For teachers, parents, and other educators looking for distance learning projects, please check out our Media Literacy Challenge. The Flip Side team works remotely every day using tools such as Google Docs, Slack, and Zoom; now students can really put themselves in our shoes (or, more accurately, home slippers!).
“Joe Biden swept the three March 17 primaries: Arizona, Florida and Illinois.” Politico
“Ohio will postpone its presidential nominating election planned for Tuesday, despite a judge’s refusal to endorse a postponement, because the public health emergency caused by the coronavirus makes it too dangerous, Governor Mike DeWine said [on Monday night].” Reuters
The left generally supports delaying the primaries and sees Biden as the presumptive nominee.
“The Democratic National Committee on Tuesday warned that states postponing their primaries in order to mitigate the coronavirus pandemic could be heavily penalized… The DNC could instead have decided to penalize states that go forward with elections amid a public health catastrophe. Its decision to focus on Ohio instead sends a clear signal that the party brass wants the in-person elections to go ahead, flying recklessly in the face of new guidelines issued by the Centers for Disease Control and Prevention and the White House…
“Ohio’s Republican governor, Mike DeWine, who has been among the most proactive leaders in the country in mitigating the pandemic, moved late Monday to postpone the primary. But a judge rejected his order, insisting that it would set a bad precedent, and ordered the elections to go forward. DeWine then did something extraordinary: Along with the secretary of state and public health commissioner, he barred the elections as a public health emergency… The way that DeWine made the decision is hostile to our bedrock of democratic values — and yet it was the right decision. Therein lies the true threat to democracy.”
Ryan Grim, The Intercept
“There is no reason to believe DeWine was acting in bad faith or with malice; among governors, his response to the pandemic has been seen as the gold standard. But ham-fisted efforts to shut down elections should trouble all Americans, no matter how justified they may be. Almost half of the states are slated to hold primary elections in the next few months, and all of them will be holding the general election in November. Ohio’s experience shows why every state legislature must enact a universal vote-by-mail option as quickly as possible.”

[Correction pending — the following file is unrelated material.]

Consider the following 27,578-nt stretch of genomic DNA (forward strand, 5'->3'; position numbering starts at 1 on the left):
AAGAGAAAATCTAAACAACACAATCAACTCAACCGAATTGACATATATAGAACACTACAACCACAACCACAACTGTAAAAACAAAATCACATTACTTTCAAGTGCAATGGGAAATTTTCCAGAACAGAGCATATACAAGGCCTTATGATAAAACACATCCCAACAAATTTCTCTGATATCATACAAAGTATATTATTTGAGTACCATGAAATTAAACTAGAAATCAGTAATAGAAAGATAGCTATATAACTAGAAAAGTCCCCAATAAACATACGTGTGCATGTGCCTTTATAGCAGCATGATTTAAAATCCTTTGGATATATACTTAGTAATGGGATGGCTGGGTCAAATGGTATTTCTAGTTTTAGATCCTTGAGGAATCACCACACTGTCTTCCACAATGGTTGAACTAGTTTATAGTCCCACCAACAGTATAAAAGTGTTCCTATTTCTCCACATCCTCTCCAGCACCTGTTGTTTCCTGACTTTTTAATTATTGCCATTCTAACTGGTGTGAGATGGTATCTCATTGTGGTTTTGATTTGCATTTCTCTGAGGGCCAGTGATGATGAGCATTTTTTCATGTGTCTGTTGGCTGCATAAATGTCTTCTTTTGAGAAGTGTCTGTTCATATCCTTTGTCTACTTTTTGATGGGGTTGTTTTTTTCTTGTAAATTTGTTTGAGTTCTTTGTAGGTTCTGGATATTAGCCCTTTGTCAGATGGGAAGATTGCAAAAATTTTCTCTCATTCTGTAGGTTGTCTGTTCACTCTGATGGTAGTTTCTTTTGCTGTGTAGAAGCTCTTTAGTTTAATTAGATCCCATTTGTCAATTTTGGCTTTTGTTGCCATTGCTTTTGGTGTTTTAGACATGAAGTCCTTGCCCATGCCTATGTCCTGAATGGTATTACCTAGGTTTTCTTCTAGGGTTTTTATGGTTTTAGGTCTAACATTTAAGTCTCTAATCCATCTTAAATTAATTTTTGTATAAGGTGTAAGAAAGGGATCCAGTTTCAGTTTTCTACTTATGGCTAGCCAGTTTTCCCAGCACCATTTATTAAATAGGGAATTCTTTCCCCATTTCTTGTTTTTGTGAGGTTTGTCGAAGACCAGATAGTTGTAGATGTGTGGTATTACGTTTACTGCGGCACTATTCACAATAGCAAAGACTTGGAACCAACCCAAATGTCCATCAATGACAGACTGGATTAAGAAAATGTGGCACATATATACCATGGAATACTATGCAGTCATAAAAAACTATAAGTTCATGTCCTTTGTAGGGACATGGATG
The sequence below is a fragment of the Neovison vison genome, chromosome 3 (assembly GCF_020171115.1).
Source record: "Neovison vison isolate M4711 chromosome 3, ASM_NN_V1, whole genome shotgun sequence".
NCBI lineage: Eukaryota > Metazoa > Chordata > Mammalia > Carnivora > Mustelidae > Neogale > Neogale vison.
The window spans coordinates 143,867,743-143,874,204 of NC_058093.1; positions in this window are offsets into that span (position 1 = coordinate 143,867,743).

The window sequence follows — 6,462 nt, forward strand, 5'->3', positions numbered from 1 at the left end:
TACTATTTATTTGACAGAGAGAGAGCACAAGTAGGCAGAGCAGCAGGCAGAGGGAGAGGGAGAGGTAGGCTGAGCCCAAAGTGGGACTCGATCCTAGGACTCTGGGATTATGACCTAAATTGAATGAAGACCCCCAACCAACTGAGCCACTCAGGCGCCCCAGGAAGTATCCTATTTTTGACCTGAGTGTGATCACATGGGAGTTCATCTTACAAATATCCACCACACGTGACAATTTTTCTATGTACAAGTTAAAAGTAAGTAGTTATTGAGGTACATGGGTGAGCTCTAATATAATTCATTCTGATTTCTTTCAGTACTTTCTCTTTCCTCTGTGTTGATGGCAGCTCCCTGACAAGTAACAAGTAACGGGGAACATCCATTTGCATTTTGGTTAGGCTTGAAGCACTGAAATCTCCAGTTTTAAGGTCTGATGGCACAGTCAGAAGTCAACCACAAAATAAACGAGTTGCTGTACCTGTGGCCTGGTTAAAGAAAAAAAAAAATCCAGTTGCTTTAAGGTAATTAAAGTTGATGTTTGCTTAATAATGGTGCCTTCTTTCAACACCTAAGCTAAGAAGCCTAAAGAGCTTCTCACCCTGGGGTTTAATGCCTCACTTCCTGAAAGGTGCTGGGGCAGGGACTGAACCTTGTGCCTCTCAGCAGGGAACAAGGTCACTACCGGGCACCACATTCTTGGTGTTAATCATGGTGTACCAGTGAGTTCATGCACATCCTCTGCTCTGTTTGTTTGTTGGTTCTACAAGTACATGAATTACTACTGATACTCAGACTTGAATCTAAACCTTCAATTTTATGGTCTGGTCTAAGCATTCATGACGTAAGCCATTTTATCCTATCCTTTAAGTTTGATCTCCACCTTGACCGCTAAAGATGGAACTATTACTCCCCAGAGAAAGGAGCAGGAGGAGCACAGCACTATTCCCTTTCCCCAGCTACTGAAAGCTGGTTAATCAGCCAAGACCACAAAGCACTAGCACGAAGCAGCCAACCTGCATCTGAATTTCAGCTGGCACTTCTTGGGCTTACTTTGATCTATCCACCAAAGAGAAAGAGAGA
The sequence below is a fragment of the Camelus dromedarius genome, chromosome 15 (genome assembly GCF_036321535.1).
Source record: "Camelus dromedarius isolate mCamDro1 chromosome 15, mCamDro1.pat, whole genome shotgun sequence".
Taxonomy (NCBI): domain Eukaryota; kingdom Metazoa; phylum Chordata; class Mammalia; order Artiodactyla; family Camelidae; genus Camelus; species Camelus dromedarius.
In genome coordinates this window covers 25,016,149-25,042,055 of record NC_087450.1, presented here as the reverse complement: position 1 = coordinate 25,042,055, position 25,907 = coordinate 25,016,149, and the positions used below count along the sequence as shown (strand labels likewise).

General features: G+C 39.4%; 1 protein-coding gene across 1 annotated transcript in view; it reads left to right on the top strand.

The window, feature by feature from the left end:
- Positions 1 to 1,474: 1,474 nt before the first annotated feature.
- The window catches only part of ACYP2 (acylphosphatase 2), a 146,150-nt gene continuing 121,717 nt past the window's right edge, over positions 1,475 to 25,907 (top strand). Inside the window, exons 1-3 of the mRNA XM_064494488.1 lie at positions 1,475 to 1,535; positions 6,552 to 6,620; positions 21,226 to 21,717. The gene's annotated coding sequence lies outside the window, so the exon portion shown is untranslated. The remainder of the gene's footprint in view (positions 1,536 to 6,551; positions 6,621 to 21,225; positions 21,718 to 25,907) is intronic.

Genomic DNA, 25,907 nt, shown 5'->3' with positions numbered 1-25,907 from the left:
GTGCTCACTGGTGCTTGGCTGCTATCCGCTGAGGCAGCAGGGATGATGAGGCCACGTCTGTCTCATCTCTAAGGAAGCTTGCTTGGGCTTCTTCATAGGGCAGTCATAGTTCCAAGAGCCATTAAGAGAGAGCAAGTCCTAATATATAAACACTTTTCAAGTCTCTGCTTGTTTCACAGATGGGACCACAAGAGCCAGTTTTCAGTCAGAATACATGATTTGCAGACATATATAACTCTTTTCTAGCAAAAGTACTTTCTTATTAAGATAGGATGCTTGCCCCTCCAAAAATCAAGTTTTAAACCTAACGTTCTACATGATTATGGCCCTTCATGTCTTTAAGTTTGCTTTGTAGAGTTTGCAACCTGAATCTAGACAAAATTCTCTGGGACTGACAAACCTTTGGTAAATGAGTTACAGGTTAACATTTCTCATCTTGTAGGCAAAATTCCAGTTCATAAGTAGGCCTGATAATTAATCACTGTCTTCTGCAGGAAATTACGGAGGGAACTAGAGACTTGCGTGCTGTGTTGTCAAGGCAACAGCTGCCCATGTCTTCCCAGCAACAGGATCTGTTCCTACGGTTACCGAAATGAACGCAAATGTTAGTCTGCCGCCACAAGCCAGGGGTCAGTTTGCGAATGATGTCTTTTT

Matt Ford, New Republic
Some, however, argue that “What's perhaps most comforting to me is that Democrats really believe in democracy, and they weren't about to let even a pandemic keep them from turning out to nominate Biden and, ultimately, defeat Donald Trump… American voters have often drawn on a deep reserve of courage. We voted during the Civil War. We voted during the 1918 Spanish Flu pandemic. We voted through two World Wars. And African-Americans registered and voted even when racist terrorists cursed them, beat them and murdered them. Our economy is teetering. Our health system is tottering. But our democracy -- at least among Democrats ----is still standing strong.”
Paul Begala, CNN
“Many of the twenty-odd candidates [initially] in the race, from Bernie Sanders and Elizabeth Warren to Kamala Harris and Pete Buttigieg, were battling for the favor of progressive voters. They talked about Trump not as an aberration but as a symptom of an underlying condition afflicting the country. Biden didn’t approach things that way. He was the normalcy candidate. He asked voters not to look ahead, to potential policies like Medicare for All or free public colleges, but to look back, to the Obama Administration and its relative stability…
“All year, Democrats argued over what ‘return to normal’ politics really meant. What would a return to normal be for undocumented immigrants, or the uninsured, or people whose lives were being constricted by student loans? But now, with many Americans shut up in their homes, or soon to be, many voters continue to say that a return to normal sounds pretty good.”
Eric Lach, New Yorker
“It’s interesting to consider how this primary might have gone if it had begun during, or in the wake of, the coronavirus crisis, as opposed to being violently interrupted by it. Certainly, recent events have gone a long way to revealing the cracks in American society that Sanders has tried throughout his two presidential runs to clarify, from the yawning gaps in our health care system to the precariousness of America’s working class. Many of the solutions being put forth—and upon which, perhaps, we may ultimately settle—bear the imprimatur of the political radical: direct payments to citizens, bailouts for small businesses, and medical interventions covered by the government…